City of Columbus employee pay study causing more questions than answers
COLUMBUS, Ga. (WTVM) - A pay study for Columbus City employees has been underway for months, and after a controversial first discussion at last week’s city council meeting, a second one happened Tuesday at city council.
A pay study of this type has not been conducted since 2006. The city is working hard to recruit more employees right now, but retention could be at stake as several workers are not happy with the proposed pay plan.
The tension was high as the city’s Human Resource Director presented her recent findings, causing more questions than answers.
Teresa Snellings who has been with Columbus Parks and Recreation for at least 30 years said a lot of her employees feel like this study simply isn’t fair.
“Now, I only make $900 more than one of my employees who is five grades lower than me, but I am still expected to preform all these same duties at the same rate, so what is my recourse,” Snellings questioned council.
More than 2,600 employees’ pay plans are under review. Salaries in question include both government and public safety workers.
The plan is organized by grade classifications: Grades 6-13 are on average the lowest paid employees who would receive the highest increase. Public safety, for example, is the middle tier, then higher paid employees would receive an 8% increase.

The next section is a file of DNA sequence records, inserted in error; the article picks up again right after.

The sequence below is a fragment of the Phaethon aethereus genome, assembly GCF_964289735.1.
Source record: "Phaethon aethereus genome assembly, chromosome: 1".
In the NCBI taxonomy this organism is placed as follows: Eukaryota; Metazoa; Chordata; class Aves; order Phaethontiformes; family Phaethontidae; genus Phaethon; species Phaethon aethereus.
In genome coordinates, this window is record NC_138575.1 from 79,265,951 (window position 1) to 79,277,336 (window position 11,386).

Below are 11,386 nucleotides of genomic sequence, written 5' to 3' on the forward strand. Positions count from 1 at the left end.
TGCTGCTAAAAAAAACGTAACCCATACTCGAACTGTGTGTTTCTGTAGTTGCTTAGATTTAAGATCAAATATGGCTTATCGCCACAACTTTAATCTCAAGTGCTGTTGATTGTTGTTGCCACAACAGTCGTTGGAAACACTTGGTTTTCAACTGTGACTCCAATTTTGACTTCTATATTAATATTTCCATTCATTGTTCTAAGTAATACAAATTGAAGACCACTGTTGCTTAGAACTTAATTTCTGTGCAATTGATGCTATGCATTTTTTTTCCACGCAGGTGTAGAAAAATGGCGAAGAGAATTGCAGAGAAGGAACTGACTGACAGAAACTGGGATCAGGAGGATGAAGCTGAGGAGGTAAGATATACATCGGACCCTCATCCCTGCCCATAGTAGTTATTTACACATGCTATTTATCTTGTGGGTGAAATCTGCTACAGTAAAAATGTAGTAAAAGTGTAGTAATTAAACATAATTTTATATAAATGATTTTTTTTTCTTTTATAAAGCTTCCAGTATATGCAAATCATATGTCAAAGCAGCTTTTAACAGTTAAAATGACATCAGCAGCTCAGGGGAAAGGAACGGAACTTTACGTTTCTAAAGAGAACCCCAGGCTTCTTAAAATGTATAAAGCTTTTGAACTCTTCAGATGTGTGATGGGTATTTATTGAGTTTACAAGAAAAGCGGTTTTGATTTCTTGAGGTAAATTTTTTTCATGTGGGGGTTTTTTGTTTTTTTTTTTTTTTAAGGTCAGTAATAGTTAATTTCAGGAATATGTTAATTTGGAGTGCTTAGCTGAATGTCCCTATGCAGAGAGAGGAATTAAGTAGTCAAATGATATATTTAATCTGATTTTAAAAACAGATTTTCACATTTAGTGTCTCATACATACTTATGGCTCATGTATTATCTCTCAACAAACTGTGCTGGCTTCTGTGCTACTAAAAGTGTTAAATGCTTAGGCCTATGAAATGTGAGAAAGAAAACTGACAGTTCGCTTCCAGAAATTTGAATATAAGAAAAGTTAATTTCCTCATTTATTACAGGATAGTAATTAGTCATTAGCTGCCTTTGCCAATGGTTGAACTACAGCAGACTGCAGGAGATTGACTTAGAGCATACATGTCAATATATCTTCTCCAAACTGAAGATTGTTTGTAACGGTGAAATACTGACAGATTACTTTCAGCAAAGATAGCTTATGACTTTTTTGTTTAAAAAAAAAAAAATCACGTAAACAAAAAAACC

But like Snellings, other employees feel the proposed pay increases are unfair because it doesn’t take into account the total amount of years worked... just the current time one has worked in their current position.
“We’re six pay grades behind public works, and now that’s one of the areas we can’t even challenge, Snellings expressed. “That is one of the things we are most concerned about.”
One of the main concerns: the pay study correction process request which only allows employees to correct their date of hire, last class date and job title-- nothing to do with the pay grade, rate or comparison.
“There’s some concern that if it’s not correct going into the new program that it will create compression all over again,” Councilman Bruce Huff said. “We have some people who have been here a long time, and that’s not taken into consideration”
“I have received a complaint about an employee who says my placement on this schedule and the placement of other people who do the same job I do is wrong,” Councilor Judy Thomas said. “I’m the only one they can complain to because the next sentence they say is they are afraid of retaliation.”
Another goal is to make sure the minimum pay for all full time employees 15 dollars an hour.
The second reading and possible vote on this pay study is happening at city council in two weeks.
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